England are trying desperately to pacify their players while planning where they should go with Twenty20 cricket. With the newest, shortest and suddenly sexiest form of the game apparently ready to spread round the globe, their top officials are frantically trying to launch four competitions at the same time as calming the mood of everybody else whose noses smell big money.
A firm of management consultants are working for the England and Wales Cricket Board to assess precisely how big T20 can be and how much more the domestic game – and by extension the world game – can sustain. The ECB's top officials, facing misguided accusations of being wrong-footed by the set-up of the Indian Premier League, which effectively stole and embellished their idea, are determined not to miss out again.
Their cause has been both helped and slightly hindered by the advent of the Texan billionaire Sir Allen Stanford, who has virtually agreed to pump more than $150 million (£75m) into cricket – as long as it is T20 – in the next five years.
The quartet of tournaments that England are keen to start are: an annual series of one-off T20 matches in Antigua between England and a West Indies XI, with $20m going to the winner of each; a $1m four-team annual T20 tournament at Lord's, also backed by Stanford; a revamped domestic T20 league involving big-name players and vast prize money; and the Champions' League, involving the T20 leaders from four countries playing for $1m.
Never has any format been so influential. The mood reached its zenith this week when Stanford told the BBC that T20, with the right leadership, would replace football as the biggest team sport in the world within 10 years. The only larger surprise was that his inquisitor did not express any scepticism.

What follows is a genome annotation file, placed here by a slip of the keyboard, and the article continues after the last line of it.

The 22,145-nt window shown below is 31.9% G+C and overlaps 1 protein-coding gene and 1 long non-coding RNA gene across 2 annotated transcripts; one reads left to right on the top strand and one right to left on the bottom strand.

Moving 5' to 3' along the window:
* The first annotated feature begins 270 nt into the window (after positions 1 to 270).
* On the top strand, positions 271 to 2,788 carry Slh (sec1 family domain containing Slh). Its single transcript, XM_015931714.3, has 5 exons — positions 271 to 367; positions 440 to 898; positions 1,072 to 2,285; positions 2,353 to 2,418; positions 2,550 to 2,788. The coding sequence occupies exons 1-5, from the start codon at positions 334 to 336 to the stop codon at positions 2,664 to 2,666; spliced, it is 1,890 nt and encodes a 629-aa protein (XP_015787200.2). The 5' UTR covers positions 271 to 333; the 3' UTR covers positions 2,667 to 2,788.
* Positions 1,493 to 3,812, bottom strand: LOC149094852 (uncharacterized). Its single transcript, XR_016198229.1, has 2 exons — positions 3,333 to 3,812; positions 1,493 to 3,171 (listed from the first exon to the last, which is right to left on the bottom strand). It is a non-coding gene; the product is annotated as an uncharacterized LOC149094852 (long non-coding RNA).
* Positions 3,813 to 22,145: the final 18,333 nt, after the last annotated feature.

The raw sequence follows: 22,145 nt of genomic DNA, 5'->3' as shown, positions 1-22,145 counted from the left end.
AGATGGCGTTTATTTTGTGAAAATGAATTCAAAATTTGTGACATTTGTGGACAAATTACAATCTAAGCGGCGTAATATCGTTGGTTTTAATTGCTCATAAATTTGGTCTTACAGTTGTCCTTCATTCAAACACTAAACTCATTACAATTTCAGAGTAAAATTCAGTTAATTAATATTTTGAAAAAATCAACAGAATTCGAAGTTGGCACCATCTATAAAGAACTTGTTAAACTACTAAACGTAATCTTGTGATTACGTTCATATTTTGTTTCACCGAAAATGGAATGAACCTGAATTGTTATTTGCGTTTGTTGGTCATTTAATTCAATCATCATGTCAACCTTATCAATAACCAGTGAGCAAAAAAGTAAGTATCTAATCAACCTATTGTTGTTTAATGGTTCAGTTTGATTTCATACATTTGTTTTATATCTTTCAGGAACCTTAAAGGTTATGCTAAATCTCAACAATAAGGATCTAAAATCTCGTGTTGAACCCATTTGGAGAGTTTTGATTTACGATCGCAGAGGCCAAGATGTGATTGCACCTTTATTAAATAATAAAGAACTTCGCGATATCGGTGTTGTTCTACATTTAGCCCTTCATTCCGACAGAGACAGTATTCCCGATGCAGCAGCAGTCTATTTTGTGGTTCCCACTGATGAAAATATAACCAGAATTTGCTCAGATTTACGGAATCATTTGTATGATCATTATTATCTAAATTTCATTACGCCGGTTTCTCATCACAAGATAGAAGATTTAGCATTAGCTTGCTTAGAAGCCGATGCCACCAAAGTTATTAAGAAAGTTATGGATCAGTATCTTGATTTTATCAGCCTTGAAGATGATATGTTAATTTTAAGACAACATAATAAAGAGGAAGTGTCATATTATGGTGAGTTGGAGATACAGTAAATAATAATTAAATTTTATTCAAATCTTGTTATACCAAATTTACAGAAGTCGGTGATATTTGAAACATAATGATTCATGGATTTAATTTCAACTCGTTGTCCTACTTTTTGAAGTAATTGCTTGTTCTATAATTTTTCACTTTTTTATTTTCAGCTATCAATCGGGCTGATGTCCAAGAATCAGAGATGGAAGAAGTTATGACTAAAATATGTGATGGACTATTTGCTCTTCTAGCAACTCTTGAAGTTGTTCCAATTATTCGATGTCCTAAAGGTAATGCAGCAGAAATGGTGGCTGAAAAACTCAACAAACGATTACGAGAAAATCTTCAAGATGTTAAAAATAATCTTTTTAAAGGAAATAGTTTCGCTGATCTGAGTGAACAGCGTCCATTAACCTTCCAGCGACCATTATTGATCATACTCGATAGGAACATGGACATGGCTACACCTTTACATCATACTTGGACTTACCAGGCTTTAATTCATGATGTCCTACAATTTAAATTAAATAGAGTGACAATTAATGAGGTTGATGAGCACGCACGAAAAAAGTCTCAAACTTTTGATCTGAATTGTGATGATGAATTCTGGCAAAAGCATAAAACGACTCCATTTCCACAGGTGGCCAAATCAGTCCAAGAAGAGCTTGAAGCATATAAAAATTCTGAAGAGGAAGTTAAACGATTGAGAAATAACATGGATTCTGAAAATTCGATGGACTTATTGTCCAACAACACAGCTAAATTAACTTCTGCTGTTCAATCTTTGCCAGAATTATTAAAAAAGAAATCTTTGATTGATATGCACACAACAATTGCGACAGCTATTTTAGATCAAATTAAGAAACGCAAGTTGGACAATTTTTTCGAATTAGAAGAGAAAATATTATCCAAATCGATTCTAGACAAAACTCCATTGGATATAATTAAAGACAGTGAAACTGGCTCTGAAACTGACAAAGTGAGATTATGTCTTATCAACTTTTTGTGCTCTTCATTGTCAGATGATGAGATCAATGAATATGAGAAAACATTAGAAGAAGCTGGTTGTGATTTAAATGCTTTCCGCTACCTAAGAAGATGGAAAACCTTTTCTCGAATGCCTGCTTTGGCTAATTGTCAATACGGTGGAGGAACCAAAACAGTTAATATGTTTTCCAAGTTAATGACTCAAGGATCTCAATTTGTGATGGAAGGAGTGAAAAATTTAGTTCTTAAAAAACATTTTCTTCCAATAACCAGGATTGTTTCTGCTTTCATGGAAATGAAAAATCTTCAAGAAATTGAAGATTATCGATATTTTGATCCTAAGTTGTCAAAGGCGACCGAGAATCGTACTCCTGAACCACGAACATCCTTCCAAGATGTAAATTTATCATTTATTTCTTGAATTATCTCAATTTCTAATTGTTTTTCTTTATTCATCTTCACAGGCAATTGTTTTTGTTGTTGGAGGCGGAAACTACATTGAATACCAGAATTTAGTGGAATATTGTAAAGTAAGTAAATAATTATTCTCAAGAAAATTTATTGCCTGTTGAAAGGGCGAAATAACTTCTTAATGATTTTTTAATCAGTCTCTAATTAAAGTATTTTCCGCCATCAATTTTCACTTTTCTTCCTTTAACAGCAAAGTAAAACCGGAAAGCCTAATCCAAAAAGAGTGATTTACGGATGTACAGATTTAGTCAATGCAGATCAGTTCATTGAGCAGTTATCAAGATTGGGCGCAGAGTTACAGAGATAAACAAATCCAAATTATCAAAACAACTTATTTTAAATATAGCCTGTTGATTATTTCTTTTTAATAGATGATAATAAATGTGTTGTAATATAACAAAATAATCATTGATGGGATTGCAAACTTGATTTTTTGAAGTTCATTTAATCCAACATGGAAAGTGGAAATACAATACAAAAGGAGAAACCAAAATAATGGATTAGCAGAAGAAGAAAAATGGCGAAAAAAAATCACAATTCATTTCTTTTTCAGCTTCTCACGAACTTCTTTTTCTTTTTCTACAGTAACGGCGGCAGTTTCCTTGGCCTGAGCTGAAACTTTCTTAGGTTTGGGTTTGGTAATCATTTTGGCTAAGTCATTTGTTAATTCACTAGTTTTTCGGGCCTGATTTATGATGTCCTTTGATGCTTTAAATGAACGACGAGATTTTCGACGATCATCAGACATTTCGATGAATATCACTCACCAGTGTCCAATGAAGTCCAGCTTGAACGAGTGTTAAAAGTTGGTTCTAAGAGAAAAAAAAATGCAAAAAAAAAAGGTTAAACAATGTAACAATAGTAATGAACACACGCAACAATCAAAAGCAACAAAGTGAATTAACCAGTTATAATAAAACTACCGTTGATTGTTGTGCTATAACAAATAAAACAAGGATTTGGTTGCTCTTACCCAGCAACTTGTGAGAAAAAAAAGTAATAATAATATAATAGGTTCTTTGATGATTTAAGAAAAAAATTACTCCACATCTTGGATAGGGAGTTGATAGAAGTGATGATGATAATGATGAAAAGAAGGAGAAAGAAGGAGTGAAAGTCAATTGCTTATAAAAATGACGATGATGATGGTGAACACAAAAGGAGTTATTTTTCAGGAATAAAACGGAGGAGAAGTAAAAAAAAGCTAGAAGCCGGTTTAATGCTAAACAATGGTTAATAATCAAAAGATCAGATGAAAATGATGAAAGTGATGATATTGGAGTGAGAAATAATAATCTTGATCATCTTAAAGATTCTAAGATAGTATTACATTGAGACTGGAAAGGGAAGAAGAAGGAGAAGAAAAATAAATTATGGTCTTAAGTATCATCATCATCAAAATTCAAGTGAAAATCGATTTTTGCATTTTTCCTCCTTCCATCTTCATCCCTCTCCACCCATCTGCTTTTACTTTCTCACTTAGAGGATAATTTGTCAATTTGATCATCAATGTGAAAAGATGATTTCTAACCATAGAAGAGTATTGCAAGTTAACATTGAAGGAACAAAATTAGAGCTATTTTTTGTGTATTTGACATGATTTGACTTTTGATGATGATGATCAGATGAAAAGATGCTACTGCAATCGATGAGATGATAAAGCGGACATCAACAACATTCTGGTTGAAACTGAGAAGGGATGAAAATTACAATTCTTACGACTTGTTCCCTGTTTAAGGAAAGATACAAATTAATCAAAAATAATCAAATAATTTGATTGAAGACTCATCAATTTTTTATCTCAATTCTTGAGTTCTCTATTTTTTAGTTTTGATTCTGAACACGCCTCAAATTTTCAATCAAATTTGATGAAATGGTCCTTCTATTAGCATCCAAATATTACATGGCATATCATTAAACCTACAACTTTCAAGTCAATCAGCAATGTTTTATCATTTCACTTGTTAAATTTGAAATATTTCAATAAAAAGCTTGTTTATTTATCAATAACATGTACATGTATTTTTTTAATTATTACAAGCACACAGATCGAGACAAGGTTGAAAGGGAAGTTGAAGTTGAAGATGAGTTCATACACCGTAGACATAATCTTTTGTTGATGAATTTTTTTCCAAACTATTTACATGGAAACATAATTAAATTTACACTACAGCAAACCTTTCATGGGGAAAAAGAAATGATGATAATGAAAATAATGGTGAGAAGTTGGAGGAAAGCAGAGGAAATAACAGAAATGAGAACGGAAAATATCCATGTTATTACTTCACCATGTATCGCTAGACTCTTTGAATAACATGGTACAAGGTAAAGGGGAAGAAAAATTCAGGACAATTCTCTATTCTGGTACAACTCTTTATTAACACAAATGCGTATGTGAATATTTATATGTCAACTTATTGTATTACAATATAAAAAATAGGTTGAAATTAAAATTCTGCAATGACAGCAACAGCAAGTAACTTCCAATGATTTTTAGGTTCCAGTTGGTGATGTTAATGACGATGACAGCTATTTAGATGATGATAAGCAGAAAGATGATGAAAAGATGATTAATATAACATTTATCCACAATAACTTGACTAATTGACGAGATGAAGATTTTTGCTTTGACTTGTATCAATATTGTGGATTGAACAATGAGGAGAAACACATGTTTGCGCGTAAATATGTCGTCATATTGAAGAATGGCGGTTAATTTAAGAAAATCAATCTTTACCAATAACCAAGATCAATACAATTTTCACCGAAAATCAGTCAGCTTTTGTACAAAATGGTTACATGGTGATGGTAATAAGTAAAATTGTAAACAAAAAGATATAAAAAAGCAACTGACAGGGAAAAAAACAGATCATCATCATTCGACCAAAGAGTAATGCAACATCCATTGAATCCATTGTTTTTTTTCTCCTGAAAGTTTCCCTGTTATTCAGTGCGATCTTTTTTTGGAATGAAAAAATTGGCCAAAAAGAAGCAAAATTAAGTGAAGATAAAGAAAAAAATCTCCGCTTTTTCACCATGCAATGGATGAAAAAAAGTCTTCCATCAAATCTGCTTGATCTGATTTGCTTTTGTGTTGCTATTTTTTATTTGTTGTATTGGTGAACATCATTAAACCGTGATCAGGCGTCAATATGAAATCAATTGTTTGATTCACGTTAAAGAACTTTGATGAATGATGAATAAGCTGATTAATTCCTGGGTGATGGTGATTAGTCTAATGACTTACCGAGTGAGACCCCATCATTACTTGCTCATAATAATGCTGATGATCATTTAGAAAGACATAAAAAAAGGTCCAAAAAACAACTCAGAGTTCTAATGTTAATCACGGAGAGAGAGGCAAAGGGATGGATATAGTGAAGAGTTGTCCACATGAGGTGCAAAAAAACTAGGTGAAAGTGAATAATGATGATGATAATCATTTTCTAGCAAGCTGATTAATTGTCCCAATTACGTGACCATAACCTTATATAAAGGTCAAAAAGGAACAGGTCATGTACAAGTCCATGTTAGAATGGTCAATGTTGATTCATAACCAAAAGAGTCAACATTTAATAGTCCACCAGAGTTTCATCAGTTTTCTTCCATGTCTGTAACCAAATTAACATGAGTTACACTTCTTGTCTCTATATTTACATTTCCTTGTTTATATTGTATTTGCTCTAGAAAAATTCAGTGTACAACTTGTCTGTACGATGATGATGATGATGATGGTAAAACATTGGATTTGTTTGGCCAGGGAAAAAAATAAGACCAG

While Stanford's financial clout and his beneficence cannot be doubted, as he has already demonstrated by significant investments in the West Indies, this lent credence to the old line that they always have to do things bigger in Texas. It put pressure on England they could do without.
Their players have already had their heads turned – perhaps understandably, perhaps not – by the riches on offer in the IPL. But the IPL's television ratings, after a solid start, have stalled, probably while the competition settles down. England, who are anxious to be seen to be doing something, have put some of the strain on themselves.
Stanford has eased the financial burden, although a survey by the Professional Cricketers' Association last week found that several internationals would be prepared to jump ship. But there is an element of wishful thinking. Many grounds are already full for T20.
Those who think there will be a domestic T20 breakaway based on cities should remember that the ECB constitution states all 18 counties must take part in their competitions, and that even profitable counties depend on the £1.3m annual fee from central funds – up to £1.5m this year – itself mostly generated by TV rights money.
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